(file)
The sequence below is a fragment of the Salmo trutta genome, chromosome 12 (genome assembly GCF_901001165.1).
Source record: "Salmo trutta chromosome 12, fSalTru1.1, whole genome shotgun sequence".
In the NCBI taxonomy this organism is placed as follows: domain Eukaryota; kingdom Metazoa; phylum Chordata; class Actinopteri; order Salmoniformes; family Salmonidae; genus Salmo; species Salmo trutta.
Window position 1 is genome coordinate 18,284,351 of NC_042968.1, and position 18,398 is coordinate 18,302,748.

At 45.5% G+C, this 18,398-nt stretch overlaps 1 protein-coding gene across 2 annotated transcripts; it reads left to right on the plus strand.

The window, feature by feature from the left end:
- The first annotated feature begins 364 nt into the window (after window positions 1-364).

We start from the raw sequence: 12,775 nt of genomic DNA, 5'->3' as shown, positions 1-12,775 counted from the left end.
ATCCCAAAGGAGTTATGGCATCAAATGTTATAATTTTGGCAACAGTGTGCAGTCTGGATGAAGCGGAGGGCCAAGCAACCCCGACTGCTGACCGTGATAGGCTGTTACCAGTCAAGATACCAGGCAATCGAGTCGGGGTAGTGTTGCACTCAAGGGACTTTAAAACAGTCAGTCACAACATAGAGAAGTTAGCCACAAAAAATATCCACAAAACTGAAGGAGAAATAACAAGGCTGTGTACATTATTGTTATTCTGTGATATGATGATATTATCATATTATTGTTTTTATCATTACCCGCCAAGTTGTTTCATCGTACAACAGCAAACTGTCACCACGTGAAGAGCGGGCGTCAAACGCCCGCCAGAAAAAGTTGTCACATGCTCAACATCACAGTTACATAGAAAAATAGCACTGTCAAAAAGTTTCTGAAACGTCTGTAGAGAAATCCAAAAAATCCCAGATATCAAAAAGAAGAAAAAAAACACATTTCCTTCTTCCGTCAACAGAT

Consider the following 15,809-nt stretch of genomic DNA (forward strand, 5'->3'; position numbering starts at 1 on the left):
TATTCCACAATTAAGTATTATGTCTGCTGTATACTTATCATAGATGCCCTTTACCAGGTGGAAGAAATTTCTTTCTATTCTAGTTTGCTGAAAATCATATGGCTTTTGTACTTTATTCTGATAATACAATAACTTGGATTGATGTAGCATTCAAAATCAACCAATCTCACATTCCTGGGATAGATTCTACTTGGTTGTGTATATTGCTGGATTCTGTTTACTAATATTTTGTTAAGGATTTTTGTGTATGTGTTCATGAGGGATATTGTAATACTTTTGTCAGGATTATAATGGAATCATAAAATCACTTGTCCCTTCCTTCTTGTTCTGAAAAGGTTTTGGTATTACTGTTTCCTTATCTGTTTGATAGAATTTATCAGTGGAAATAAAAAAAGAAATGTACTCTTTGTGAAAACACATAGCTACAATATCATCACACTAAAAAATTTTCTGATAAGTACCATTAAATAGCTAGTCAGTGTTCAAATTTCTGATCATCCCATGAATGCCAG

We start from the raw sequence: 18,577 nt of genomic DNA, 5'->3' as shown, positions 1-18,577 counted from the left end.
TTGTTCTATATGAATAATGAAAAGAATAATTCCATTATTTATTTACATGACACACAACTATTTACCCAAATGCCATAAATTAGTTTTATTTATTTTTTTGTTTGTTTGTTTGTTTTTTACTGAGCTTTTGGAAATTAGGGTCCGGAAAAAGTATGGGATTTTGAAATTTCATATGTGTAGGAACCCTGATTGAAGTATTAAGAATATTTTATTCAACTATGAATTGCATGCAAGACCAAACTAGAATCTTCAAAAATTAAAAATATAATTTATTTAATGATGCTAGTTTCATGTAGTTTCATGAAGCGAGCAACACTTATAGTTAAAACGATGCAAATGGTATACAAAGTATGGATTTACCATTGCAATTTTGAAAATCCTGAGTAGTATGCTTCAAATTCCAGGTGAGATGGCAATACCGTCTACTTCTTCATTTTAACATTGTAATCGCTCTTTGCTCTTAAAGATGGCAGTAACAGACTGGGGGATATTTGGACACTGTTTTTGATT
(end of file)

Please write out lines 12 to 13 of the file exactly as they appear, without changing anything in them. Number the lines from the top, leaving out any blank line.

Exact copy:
We start from the raw sequence: 18,577 nt of genomic DNA, 5'->3' as shown, positions 1-18,577 counted from the left end.
TTGTTCTATATGAATAATGAAAAGAATAATTCCATTATTTATTTACATGACACACAACTATTTACCCAAATGCCATAAATTAGTTTTATTTATTTTTTTGTTTGTTTGTTTGTTTTTTACTGAGCTTTTGGAAATTAGGGTCCGGAAAAAGTATGGGATTTTGAAATTTCATATGTGTAGGAACCCTGATTGAAGTATTAAGAATATTTTATTCAACTATGAATTGCATGCAAGACCAAACTAGAATCTTCAAAAATTAAAAATATAATTTATTTAATGATGCTAGTTTCATGTAGTTTCATGAAGCGAGCAACACTTATAGTTAAAACGATGCAAATGGTATACAAAGTATGGATTTACCATTGCAATTTTGAAAATCCTGAGTAGTATGCTTCAAATTCCAGGTGAGATGGCAATACCGTCTACTTCTTCATTTTAACATTGTAATCGCTCTTTGCTCTTAAAGATGGCAGTAACAGACTGGGGGATATTTGGACACTGTTTTTGATT